How much life died in the K-T extinction? ›

— Sixty-six million years ago, an asteroid the size of San Francisco crashed into a shallow sea off the coast of modern-day Mexico and plunged the world into an extinction event that killed off as much as 75% of life, including the dinosaurs.

What if the K-T extinction never happened? ›

Evolutionary paleontologist Simon Conway Morris believes that if dinosaurs hadn't gone extinct, Troodon would likely have evolved in the same direction as primates or humans, eventually becoming intelligent “dinosaurs.” Although dinosaurs are extinct, we have recreated the behemoths of the dinosaur age in various ways.

How hot was the K-T extinction? ›

Therefore, Melosh and colleagues estimate surface heating of perhaps 10 kilowatts per square meter for several hours, comparable with the heating in a domestic oven set at Broil. This radiant heat then generated global wildfires that allegedly left soot in the K-T boundary sections.

How big was the asteroid that killed the dinosaurs? ›

The impact site, known as the Chicxulub crater, is centred on the Yucatán Peninsula in Mexico. The asteroid is thought to have been between 10 and 15 kilometres wide, but the velocity of its collision caused the creation of a much larger crater, 150 kilometres in diameter.

What event killed the dinosaurs? ›

To explain what caused this mass extinction, scientists have focused on events that would have altered our planet's climate in dramatic, powerful ways. The leading theory is that a huge asteroid or comet slammed into Earth 65 million years ago, blocking sunlight, changing the climate and setting off global wildfires.

Which dinosaur is still alive? ›

Birds are the only direct descendants of theropod dinosaurs. In an evolutionary sense, they're the closest thing we have to living dinosaurs. The theropods — which include the Tyrannosaurus rex, velociraptor and other dinosaurs — were a diverse group of bipedal carnivores.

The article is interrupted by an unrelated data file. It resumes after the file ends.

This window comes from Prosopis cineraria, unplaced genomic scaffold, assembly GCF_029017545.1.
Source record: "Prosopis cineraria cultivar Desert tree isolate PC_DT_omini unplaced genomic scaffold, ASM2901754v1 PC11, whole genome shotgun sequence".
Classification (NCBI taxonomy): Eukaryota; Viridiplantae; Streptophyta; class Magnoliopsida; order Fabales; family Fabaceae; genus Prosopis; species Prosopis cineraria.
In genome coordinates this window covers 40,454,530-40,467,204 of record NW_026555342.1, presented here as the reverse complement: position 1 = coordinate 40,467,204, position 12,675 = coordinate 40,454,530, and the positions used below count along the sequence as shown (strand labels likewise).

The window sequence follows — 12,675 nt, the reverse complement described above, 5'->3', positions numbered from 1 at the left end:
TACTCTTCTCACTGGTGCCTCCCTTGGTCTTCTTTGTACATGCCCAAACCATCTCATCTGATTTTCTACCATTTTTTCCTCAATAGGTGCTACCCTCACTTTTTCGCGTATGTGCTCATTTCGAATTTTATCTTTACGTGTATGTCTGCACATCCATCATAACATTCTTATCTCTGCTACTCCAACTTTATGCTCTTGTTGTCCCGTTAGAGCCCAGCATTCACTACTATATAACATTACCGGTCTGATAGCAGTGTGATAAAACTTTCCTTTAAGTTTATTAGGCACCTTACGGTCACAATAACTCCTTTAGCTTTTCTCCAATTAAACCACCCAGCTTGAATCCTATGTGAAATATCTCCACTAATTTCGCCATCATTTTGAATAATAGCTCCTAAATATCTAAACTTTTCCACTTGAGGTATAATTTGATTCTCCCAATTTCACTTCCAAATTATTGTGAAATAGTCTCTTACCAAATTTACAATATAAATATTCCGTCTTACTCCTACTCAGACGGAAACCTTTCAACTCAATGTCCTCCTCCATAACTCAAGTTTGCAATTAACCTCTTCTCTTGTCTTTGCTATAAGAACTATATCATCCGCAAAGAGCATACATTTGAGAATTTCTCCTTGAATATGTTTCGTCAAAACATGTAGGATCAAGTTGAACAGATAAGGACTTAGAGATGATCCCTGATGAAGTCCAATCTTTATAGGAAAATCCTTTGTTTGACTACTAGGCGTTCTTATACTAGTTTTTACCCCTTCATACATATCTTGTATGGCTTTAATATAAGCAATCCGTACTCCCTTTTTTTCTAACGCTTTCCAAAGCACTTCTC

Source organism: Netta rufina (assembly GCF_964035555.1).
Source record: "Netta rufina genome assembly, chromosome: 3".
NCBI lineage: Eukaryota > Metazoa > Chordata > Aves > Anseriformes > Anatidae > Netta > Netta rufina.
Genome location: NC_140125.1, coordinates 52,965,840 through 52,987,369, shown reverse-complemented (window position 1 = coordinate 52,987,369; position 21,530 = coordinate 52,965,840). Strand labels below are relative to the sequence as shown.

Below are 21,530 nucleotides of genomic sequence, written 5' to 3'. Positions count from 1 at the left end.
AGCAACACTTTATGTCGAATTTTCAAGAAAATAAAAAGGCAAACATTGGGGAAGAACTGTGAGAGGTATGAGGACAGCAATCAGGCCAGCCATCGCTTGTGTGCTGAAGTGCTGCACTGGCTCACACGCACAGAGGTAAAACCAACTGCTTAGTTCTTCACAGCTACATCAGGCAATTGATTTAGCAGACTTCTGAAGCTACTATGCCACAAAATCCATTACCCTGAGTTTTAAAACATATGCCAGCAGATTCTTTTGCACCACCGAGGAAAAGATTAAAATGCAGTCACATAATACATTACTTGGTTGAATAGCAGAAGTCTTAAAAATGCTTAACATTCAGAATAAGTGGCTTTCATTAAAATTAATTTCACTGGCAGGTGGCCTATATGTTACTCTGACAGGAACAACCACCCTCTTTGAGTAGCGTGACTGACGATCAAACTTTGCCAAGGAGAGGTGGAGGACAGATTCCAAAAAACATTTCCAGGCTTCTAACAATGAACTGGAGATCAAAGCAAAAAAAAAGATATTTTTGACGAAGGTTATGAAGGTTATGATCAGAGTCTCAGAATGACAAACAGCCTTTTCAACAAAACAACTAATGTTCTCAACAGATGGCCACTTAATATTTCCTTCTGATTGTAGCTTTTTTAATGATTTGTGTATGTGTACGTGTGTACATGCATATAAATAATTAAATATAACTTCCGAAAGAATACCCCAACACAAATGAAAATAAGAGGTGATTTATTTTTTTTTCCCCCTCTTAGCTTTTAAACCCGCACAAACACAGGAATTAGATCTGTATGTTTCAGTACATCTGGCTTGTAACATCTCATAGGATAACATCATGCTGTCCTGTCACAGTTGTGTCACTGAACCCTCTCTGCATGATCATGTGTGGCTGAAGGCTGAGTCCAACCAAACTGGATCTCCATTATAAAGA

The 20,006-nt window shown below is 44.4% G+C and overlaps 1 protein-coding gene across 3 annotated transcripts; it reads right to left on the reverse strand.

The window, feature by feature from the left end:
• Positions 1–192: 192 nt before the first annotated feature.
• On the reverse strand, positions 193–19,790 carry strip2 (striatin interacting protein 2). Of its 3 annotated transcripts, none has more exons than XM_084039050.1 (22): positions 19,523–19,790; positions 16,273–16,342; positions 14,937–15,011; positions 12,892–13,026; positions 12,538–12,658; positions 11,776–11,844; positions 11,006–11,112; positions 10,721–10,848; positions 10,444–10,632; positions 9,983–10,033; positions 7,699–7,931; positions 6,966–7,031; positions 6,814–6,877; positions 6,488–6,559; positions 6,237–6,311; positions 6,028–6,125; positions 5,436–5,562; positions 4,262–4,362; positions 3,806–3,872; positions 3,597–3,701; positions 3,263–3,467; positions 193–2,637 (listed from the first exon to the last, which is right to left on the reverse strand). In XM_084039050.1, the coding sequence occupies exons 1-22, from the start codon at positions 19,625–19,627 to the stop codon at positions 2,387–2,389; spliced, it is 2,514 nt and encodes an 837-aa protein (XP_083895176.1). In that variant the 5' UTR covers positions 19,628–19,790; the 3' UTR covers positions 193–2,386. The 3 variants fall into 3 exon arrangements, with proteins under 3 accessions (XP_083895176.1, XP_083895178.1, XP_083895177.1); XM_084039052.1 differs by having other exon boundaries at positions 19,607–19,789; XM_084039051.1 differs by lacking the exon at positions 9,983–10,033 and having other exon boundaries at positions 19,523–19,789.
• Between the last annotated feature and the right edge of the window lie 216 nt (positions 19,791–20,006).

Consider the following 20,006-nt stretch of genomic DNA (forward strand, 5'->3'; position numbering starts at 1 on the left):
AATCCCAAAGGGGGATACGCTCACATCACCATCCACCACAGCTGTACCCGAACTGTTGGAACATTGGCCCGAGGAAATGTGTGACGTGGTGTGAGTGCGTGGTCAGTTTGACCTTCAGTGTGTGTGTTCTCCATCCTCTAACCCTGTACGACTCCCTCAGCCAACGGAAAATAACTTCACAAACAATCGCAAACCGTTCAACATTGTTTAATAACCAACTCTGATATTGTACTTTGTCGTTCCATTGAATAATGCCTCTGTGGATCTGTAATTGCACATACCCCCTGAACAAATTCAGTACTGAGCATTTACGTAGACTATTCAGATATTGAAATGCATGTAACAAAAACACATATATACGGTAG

What extinct bird was found after 140 years? ›

Researchers have rediscovered the elusive black-naped pheasant pigeon - and caught it on camera for the very first time. A rare bird last spotted 140 years ago has been found in Papua New Guinea, delighting researchers. The black-naped pheasant pigeon was last documented by scientists in 1882.

What bird went extinct and came back? ›

The flightless Aldabra rail went extinct 136,000 years ago when its atoll home sank beneath the waves. Then it evolved again.

Why did birds survive the K PG extinction? ›

Today there are at least 11,000 bird species. But with such a close relationship to the extinct dinosaurs, why did birds survive? The answer probably lies in a combination of things: their small size, the fact they can eat a lot of different foods and their ability to fly. Watch the animation to find out more.

What birds survived the Cretaceous extinction? ›

The end of the Cretaceous boasted an entire array of birds and bird-like reptiles. But of these groups, it was only the beaked birds that survived. The happenstances of evolution had given birds a lucky break, the key events set in motion long before the asteroid struck.

What bird species was saved from extinction? ›

Those that the study identified as having been successfully saved from extinction are the Alagoas antwren (Myrmotherula snowi), the Alagoas curassow (Pauxi mitu), the red-billed curassow (Crax blumenbachii), the Lear's macaw (Anodorhynchus leari) and the Spix's macaw (Cyanopsitta spixii).

How did some animals survive the K-T extinction? ›

"The animals that got through the extinction survived basically just by not being too specialised," says Shelley. For instance, the Didelphodon (the cat-sized carnivorous marsupial relative) preyed on animals that were few and far between after the extinction. "It specialised too much and lost its niche," says Shelley.